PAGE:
I want to find out if someone has copied my personal details from my external hard disk. I don't care whether they read it, but it should not be copied to their system. So is there any method to find out if they copied it or not?


Yes, absolutely -- if you have some serious-player kind of forensic tools sitting around.

Otherwise, probably not. Depends on the filesystem in use. Some filesystems support "journalling" which could tell you if someone accessed it. Copying doesn't necessarily qualify as accessing, though. Again, depends on that drive's filesystem.

I'm guessing you have no awesome data forensics tools at your fingertips or you wouldn't even be asking this question, but you wanted to know whether any method exists, so I must answer "yes, absolutely" and "probably not".


If you loan out your disk to someone else and they attach the drive to their computer, the drive itself has no way of telling whether the file is viewed in an application, or copied. From the HD perspective both are read operations and are exactly the same thing.

If the files remained on your computer and were copied to an external media, there's various ways to turn on auditing on your computer to trace when a file is copied. But this relies on the files staying on your computer.


Think of it like this: if you give a piece of paper to someone for reading, can he create a copy of it or can you make sure he can only read it?

Even if the reader does not have access to a copy machine, he can still remember the contents, it just depends on the capability of his brain to memorize the position of characters. After that it only depends on his abilities to fake the document.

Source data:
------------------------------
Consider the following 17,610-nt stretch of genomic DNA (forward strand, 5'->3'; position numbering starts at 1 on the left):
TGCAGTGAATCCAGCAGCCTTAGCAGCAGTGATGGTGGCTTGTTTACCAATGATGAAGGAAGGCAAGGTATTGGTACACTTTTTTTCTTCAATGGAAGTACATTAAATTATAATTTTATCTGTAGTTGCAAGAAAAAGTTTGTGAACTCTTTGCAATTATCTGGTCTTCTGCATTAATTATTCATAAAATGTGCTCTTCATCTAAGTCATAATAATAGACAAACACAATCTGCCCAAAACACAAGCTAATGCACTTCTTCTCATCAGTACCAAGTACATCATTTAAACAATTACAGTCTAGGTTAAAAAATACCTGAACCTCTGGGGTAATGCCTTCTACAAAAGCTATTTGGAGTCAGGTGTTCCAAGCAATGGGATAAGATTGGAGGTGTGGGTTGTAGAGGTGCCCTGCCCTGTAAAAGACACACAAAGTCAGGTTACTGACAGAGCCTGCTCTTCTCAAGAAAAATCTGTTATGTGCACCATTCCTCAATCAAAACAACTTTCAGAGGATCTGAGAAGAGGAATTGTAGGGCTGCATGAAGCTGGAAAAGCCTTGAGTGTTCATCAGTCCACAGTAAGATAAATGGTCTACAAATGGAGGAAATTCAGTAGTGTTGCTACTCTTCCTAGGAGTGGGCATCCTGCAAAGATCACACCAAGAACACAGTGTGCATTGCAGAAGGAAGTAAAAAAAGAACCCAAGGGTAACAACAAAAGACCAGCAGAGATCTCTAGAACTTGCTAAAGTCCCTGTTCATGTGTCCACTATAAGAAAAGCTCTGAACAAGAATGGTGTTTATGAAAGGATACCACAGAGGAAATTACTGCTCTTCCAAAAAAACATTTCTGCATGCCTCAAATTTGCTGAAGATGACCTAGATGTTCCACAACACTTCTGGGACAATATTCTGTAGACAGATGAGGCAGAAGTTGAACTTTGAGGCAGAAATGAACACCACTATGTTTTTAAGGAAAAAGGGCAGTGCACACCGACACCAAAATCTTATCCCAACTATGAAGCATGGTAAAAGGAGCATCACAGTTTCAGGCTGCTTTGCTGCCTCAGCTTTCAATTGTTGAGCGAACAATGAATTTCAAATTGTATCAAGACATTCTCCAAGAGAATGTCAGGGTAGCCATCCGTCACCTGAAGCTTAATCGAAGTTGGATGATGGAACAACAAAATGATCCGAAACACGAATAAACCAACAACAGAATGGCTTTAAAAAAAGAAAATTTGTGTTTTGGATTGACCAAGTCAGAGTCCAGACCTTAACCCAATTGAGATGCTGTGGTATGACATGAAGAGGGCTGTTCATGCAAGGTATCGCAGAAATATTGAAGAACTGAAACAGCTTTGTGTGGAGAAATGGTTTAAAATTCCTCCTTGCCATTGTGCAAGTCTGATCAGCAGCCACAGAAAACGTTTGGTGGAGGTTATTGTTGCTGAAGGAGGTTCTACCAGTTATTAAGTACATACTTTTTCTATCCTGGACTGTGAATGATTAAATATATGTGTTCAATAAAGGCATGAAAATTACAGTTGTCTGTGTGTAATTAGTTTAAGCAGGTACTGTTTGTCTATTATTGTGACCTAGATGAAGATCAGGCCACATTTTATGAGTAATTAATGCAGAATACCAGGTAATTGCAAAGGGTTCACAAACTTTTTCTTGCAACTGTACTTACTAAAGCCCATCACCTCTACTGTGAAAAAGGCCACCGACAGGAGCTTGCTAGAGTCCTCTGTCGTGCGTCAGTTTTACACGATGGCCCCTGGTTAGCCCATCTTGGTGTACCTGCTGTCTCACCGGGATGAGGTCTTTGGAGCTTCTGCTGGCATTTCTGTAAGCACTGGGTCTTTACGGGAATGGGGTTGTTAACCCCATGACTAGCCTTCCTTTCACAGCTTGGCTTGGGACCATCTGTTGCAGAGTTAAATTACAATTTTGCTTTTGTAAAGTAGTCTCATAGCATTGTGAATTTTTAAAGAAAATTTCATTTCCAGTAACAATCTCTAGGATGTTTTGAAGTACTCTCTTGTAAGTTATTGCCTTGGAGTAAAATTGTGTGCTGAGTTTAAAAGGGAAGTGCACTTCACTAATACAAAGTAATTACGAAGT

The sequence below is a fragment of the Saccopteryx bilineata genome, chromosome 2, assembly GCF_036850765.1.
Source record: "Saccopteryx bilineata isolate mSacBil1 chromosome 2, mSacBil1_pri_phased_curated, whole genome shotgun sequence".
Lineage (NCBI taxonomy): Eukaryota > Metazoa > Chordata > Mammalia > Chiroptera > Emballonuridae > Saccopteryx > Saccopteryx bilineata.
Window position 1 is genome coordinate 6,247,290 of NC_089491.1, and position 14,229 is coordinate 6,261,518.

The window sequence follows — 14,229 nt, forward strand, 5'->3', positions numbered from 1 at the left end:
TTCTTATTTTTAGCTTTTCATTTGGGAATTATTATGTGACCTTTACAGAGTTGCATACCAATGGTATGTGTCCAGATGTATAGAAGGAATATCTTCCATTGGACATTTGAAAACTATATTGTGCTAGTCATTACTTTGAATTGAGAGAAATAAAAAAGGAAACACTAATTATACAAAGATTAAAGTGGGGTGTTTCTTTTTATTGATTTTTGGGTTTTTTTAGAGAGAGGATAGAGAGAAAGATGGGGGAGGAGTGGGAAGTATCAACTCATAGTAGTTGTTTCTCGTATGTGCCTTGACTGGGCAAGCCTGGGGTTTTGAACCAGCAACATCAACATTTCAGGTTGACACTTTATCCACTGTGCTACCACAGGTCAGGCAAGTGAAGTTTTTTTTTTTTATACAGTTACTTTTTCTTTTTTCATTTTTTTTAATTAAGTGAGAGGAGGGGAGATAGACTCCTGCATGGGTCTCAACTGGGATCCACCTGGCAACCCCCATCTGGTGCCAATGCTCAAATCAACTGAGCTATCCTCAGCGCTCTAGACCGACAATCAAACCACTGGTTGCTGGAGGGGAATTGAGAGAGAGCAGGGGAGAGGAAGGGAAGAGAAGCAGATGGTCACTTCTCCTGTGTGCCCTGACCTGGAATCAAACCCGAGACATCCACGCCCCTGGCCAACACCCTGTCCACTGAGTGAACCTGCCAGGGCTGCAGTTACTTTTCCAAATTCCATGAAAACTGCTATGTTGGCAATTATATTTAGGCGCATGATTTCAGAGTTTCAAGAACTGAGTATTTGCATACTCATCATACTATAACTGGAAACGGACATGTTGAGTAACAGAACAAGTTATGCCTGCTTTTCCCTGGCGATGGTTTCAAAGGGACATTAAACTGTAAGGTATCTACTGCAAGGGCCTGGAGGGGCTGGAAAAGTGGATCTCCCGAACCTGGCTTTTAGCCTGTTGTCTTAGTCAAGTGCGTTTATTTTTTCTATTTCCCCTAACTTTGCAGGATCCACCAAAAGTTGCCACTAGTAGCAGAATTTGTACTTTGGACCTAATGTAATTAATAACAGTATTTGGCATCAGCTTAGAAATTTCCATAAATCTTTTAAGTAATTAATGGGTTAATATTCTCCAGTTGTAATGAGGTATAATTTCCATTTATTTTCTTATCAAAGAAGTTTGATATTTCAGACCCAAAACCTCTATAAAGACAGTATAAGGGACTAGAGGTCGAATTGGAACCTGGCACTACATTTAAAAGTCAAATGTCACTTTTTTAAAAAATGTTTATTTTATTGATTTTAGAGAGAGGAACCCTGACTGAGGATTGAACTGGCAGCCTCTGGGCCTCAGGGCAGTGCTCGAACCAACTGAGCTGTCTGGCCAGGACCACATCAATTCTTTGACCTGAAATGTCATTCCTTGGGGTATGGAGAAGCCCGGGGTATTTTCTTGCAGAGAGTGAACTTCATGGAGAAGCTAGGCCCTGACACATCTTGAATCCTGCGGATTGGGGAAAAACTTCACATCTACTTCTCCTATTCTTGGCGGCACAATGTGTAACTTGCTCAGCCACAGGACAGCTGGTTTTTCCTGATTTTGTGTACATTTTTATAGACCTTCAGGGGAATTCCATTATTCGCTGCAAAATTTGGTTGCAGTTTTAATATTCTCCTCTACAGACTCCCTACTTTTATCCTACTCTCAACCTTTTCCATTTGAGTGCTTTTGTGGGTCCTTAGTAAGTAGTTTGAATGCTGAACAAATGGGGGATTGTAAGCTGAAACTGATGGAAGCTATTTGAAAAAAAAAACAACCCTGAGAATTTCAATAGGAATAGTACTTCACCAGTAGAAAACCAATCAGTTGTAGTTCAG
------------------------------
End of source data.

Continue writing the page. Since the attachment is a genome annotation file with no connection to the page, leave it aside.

And here's the advantage or disadvantage of PCs (depends on the standpoint): they have huge brains in form of other hard disks.

  • Mr Thomas Weller its a 3500 line code – Mowbray Rv Sep 5 '15 at 6:58
  • 3500 lines are not a problem for a computer – Thomas Weller Sep 5 '15 at 7:38

It is theoretically possible to do that if you hack your HDD's firmware to log accesses to certain sectors to some unused space (either deterministically or at random). However, hacking firmware is pretty non-trivial, and is within capabilities of APTs (state-level or well-funded corporate/criminal teams). Most importantly, if you give out hardware to adversaries, all bets are off, and a dedicated person can do an inspection without triggering the log.

My advice would be simple: don't put sensitive data on hardware that you give to strangers/adversaries. Ever. Even if you try encryption, there may be unencrypted versions hanging around somewhere (swap file etc.)

  • Who knows if the reader does not extract the magnetic disk? – Thomas Weller Sep 5 '15 at 7:27
  • @ThomasWeller - that's what I wrote about an inspection without triggering the log. – Deer Hunter Sep 5 '15 at 7:42
  • The question said he doesn't care if the person reads the data, just that they shouldn't copy it. A fireware hack could not tell the difference between a read and a copy. – paj28 Sep 6 '15 at 11:13

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